Eclipsys Corp. Thursday launched Sunrise 4.0XA, the latest release of its suite of clinical information technology applications, with more than 450 new features in 16 functional areas.
John Gomez, the company’s chief technology officer, said the new rollout includes faster and more powerful physician documentation, allowing orders for drugs and procedures to be linked and managed in more complex ways. In addition, default settings for long-term diseases, particularly cancer, adapt for different stages of disease.
The idea was to enable doctors to complete tasks with “the least possible amount of interaction with the device,” Gomez said, so the new version reduces the number of clicks physicians need to make to complete an order and adds in billing codes automatically to eliminate additional entries.
Many of the new features stemmed from extensive collaboration with customers, Gomez said. Customers participated online, in person, and over the phone.
“We had a fake hospital that customers could log into from their hospital, and essentially become part of the QA team,” he said. In addition, clinicians from different hospitals worked directly with the software development team. The “customers really wanted to participate,” Gomez said, adding that he was surprised at how willing they were to travel and stay involved.
Dale Sanders, CIO of the Northwestern Medical Faculty Foundation, was not involved in the development project but welcomed the collaboration between customers and vendors after hearing a description of the process. Other companies, particularly Epic Systems Corp., have worked closely with customers, he said. “It’s relatively unique in health care, though not in other industries.”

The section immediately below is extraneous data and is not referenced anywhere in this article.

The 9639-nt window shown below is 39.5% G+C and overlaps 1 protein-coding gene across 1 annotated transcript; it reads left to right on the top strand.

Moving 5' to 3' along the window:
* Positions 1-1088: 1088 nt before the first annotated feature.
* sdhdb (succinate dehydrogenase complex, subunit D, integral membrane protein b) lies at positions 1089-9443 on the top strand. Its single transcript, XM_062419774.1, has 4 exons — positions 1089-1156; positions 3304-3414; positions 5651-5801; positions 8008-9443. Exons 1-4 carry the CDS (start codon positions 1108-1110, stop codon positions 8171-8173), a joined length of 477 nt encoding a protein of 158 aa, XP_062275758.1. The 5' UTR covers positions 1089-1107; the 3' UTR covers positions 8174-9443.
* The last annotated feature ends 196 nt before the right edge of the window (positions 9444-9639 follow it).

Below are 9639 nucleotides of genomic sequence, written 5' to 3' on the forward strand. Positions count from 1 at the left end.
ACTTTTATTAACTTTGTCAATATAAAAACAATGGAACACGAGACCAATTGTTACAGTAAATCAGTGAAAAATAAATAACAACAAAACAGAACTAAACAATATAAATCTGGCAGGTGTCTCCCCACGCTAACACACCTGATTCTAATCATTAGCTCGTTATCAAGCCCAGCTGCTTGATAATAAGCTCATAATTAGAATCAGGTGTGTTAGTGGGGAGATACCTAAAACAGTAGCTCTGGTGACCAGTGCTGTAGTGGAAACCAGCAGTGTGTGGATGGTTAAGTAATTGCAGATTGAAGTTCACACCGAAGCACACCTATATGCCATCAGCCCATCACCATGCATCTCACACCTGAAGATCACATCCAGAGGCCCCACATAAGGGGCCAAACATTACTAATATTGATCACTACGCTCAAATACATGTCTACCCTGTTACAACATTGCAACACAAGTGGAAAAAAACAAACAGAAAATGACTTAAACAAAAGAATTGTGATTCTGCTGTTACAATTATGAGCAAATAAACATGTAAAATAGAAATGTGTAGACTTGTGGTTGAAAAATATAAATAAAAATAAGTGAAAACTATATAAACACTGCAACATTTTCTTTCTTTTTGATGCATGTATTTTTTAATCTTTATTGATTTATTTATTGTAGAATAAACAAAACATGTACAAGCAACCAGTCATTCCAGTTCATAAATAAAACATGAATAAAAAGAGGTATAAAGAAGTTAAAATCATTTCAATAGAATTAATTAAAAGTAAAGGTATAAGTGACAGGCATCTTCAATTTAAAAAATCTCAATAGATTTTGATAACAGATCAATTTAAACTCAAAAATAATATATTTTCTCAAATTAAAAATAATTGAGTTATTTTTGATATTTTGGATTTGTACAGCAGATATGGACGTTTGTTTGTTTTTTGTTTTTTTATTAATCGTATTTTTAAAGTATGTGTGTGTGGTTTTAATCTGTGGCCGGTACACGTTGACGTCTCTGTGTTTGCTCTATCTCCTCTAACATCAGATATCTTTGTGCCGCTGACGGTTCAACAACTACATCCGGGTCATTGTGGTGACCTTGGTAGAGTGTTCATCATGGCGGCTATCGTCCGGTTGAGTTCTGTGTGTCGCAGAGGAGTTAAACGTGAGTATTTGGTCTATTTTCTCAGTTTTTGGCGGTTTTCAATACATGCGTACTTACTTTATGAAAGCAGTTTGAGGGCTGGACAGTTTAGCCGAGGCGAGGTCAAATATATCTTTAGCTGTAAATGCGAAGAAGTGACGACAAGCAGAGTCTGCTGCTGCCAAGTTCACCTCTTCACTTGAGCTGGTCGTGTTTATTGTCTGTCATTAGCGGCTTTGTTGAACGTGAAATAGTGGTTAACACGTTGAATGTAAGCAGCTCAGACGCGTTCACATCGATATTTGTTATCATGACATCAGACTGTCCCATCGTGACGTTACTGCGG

He said good software development requires separate and constant input from customers, technicians, and analysts or facilitators, though that often doesn’t happen. “[Health IT developers] try to combine the customer and the programmer roles a lot, so you get those poorly developed products,” he said.
Health IT vendors are often criticized for failing to design products that function in the hectic, disruption-filled environment of most health care settings.
Kelly Basfield, clinical project director at Robert Wood Johnson Health System and Network in New Jersey, said that her institution had seven analysts from two hospitals participating. Eclipsys engineers made the latest prototype available online every Monday, she said.
“You’d log in and configure away, test things out, provide feedback, report problems, questions, concerns and bugs.” Every other Monday, Basfield said she would join representatives from other facilities on a conference call with the Eclipsys development team. Eclipsys also hosted a listserv for customers to post questions and suggestions. She said the interaction with other users was “one of the most valuable things” for tailoring the system to their needs, and that fellow participants “have provided countless pieces of information.”
Basfield said that one of her favorite functionalities is the ability to have a shared database that tailors order entry forms for and within each hospital. That feature allows the system to adapt to how clinicians work in different settings. She also described a change that she had requested herself. In an unreleased version, care providers that registered themselves as no longer caring for a particular patient would not see a change in their patient listings until the next day. “It’s an irritation to the physicians, so we wrote an enhancement request, and Eclipsys fixed that,” she said.
Gomez said that his company had also “opened up” several components of the software to allow users to easily customize applications and integrate software with third-party vendors. Eclipsys provides free training for people who want to use Objects Plus/XA.
Thirty-seven customers are scheduled to start the new version between now and July 2005. Last year, which had a less comprehensive release, more than 50 institutions activated Eclipsys’ Sunrise products.